Feeding birds is a great way to draw birds close to your house, at least in theory. I add that last phrase because several observers have commented that there are not many birds and that the seed in their feeder is not being eaten.
Natural foods must be fairly abundant this fall, which may explain why bird seed is staying in the feeders. I have not started to feed the birds yet, but the inquisitive chickadees have not visited the deck in search of the feeder. Every fall they seem to hang out where the feeder will appear, prompting me to put it out and fill it.
Are our winter resident dark-eyed juncos around yet? So far it seems that only Tom and Barbara Rivers have juncos at their feeder. They first observed their juncos on Oct. 8, but only a few of those birds are still around. I observed a flock of juncos passing through Vineyard Haven on Oct. 4 and have not seen any since.
All you feeder watchers, please let us know who is frequenting your feeder. Are there any tufted titmice or white-throated sparrows or something out of the ordinary like a red-headed woodpecker?
The best bird of the week is a western kingbird, which Cindy House studied for half an hour on Oct. 27 at Wasque Reservation next to Pocha Pond. She observed its typical kingbird behavior of flying from a perch high in an oak tree in search of insects, then returning to the same perch. This western species is always a good find on the Vineyard. She also observed a northern harrier at Wasque and northern gannets offshore. On Oct. 28 she also observed about 20 harlequin ducks in the surf at Squibnocket.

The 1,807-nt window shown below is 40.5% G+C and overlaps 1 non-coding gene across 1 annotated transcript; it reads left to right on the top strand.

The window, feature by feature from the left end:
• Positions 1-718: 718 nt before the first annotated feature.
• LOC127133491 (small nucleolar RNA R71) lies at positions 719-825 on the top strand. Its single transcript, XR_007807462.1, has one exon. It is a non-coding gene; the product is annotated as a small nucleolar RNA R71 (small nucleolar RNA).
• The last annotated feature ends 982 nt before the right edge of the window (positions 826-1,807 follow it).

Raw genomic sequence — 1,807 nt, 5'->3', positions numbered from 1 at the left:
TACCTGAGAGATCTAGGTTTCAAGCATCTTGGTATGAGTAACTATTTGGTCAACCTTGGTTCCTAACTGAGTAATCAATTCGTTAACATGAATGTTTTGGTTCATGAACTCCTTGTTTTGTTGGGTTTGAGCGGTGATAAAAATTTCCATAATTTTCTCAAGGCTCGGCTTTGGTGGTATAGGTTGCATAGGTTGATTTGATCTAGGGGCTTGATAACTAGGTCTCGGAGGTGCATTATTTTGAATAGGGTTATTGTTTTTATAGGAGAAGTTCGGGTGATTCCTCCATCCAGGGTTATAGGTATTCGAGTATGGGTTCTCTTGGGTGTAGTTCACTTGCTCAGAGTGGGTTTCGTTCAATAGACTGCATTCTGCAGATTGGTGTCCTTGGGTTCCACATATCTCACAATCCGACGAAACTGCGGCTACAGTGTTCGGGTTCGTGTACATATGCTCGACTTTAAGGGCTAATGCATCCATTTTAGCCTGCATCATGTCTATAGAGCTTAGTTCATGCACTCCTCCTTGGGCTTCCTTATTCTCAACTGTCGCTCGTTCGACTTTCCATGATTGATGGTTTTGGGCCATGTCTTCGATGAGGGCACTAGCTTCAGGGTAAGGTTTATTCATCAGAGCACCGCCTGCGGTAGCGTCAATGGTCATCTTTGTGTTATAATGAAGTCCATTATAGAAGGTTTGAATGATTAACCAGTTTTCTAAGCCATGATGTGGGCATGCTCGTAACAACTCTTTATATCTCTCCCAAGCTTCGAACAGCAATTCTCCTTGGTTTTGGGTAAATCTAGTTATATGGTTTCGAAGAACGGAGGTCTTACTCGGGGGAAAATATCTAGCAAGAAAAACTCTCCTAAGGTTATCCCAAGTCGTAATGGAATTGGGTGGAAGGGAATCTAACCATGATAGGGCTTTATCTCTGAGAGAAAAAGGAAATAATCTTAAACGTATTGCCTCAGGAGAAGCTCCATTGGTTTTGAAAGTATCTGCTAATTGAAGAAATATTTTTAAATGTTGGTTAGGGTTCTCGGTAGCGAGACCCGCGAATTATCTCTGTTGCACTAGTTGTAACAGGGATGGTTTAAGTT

Walt Looney reports 10 black-crowned night-herons roosting in the trees at Sheriff’s Meadow in Edgartown on Oct. 25 — there were four adults and six younger birds that were born last spring. This little pond is one of the most reliable places to see these herons, since they roost there every winter.
Gus BenDavid reports that bufflehead have showed up on both Farm Pond and Sengekontacket Pond.
Lanny McDowell found a stilt sandpiper on the tidal flats at he southwestern corner of Tisbury Great Pond on Oct. 26. Other shorebirds there included dunlin, white-rumped sandpiper, semipalmated plover, black-bellied plover and a small juvenile sandpiper that was either a semipalmated or a western (it is not always possible to tell these two similar shorebirds apart). At Aquinnah on Oct. 27, he joined Allan Keith and their highlights included a vesper sparrow, black-throated green warbler, and orange-crowned warbler.
Albert Fischer found some good birds in Aquinnah on Oct. 28, including three black-crowned night-herons, six hooded mergansers, two wood ducks, eastern bluebirds, an eastern phoebe and a brown thrasher.
Ken Beebe reports about 30 northern gannets fishing in Menemsha Bight on Oct. 28.
Finally, Tom Rivers observed the first red-breasted nuthatches of the season at his Chilmark feeder on Oct. 28. Time will tell whether this species will be as incredibly abundant as it was last winter.
Please remember to call the bird line at 508-627-4922, or e-mail firstname.lastname@example.org, to report your sightings.
Robert Culbert is an ecological consultant and bird tour leader living in Vineyard Haven.